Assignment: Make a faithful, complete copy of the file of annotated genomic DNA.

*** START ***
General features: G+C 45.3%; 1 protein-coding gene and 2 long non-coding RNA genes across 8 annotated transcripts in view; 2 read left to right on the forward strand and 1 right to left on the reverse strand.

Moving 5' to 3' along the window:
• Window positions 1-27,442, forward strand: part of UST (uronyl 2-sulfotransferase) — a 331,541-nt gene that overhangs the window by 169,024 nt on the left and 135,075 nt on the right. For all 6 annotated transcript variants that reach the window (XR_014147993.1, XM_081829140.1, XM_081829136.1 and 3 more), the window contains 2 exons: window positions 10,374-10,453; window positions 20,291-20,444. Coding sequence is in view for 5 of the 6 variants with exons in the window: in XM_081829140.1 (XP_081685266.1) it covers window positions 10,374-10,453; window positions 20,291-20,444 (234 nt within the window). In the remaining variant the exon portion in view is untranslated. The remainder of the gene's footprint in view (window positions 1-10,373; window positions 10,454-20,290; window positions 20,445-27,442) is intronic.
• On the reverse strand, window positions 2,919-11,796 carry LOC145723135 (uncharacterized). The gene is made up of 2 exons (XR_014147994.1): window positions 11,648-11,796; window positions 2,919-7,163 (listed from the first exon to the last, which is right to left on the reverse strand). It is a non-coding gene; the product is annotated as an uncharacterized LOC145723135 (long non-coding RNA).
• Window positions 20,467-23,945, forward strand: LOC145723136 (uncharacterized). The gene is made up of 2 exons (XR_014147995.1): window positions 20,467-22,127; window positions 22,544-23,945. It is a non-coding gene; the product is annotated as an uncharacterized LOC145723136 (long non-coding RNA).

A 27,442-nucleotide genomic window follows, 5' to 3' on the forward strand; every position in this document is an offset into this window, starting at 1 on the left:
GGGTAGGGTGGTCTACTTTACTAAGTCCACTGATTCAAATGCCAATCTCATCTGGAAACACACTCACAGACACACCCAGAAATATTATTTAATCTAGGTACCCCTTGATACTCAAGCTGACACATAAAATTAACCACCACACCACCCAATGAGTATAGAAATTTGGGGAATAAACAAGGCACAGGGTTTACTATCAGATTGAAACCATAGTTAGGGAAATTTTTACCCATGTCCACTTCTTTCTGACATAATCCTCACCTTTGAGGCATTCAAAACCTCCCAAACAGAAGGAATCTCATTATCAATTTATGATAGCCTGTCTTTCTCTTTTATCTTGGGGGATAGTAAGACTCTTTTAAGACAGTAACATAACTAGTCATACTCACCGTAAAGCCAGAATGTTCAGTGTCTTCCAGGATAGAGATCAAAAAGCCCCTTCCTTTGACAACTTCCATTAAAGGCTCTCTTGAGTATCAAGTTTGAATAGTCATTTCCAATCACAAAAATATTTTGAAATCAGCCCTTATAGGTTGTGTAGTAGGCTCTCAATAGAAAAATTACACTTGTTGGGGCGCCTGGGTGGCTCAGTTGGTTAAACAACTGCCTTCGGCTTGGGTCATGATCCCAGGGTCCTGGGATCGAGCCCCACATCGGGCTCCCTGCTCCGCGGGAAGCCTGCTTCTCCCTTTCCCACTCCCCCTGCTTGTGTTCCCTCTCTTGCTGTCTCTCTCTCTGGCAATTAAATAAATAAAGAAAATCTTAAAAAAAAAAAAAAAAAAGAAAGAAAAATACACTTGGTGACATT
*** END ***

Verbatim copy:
General features: G+C 45.3%; 1 protein-coding gene and 2 long non-coding RNA genes across 8 annotated transcripts in view; 2 read left to right on the forward strand and 1 right to left on the reverse strand.

Moving 5' to 3' along the window:
• Window positions 1-27,442, forward strand: part of UST (uronyl 2-sulfotransferase) — a 331,541-nt gene that overhangs the window by 169,024 nt on the left and 135,075 nt on the right. For all 6 annotated transcript variants that reach the window (XR_014147993.1, XM_081829140.1, XM_081829136.1 and 3 more), the window contains 2 exons: window positions 10,374-10,453; window positions 20,291-20,444. Coding sequence is in view for 5 of the 6 variants with exons in the window: in XM_081829140.1 (XP_081685266.1) it covers window positions 10,374-10,453; window positions 20,291-20,444 (234 nt within the window). In the remaining variant the exon portion in view is untranslated. The remainder of the gene's footprint in view (window positions 1-10,373; window positions 10,454-20,290; window positions 20,445-27,442) is intronic.
• On the reverse strand, window positions 2,919-11,796 carry LOC145723135 (uncharacterized). The gene is made up of 2 exons (XR_014147994.1): window positions 11,648-11,796; window positions 2,919-7,163 (listed from the first exon to the last, which is right to left on the reverse strand). It is a non-coding gene; the product is annotated as an uncharacterized LOC145723135 (long non-coding RNA).
• Window positions 20,467-23,945, forward strand: LOC145723136 (uncharacterized). The gene is made up of 2 exons (XR_014147995.1): window positions 20,467-22,127; window positions 22,544-23,945. It is a non-coding gene; the product is annotated as an uncharacterized LOC145723136 (long non-coding RNA).

A 27,442-nucleotide genomic window follows, 5' to 3' on the forward strand; every position in this document is an offset into this window, starting at 1 on the left:
GGGTAGGGTGGTCTACTTTACTAAGTCCACTGATTCAAATGCCAATCTCATCTGGAAACACACTCACAGACACACCCAGAAATATTATTTAATCTAGGTACCCCTTGATACTCAAGCTGACACATAAAATTAACCACCACACCACCCAATGAGTATAGAAATTTGGGGAATAAACAAGGCACAGGGTTTACTATCAGATTGAAACCATAGTTAGGGAAATTTTTACCCATGTCCACTTCTTTCTGACATAATCCTCACCTTTGAGGCATTCAAAACCTCCCAAACAGAAGGAATCTCATTATCAATTTATGATAGCCTGTCTTTCTCTTTTATCTTGGGGGATAGTAAGACTCTTTTAAGACAGTAACATAACTAGTCATACTCACCGTAAAGCCAGAATGTTCAGTGTCTTCCAGGATAGAGATCAAAAAGCCCCTTCCTTTGACAACTTCCATTAAAGGCTCTCTTGAGTATCAAGTTTGAATAGTCATTTCCAATCACAAAAATATTTTGAAATCAGCCCTTATAGGTTGTGTAGTAGGCTCTCAATAGAAAAATTACACTTGTTGGGGCGCCTGGGTGGCTCAGTTGGTTAAACAACTGCCTTCGGCTTGGGTCATGATCCCAGGGTCCTGGGATCGAGCCCCACATCGGGCTCCCTGCTCCGCGGGAAGCCTGCTTCTCCCTTTCCCACTCCCCCTGCTTGTGTTCCCTCTCTTGCTGTCTCTCTCTCTGGCAATTAAATAAATAAAGAAAATCTTAAAAAAAAAAAAAAAAAAGAAAGAAAAATACACTTGGTGACATT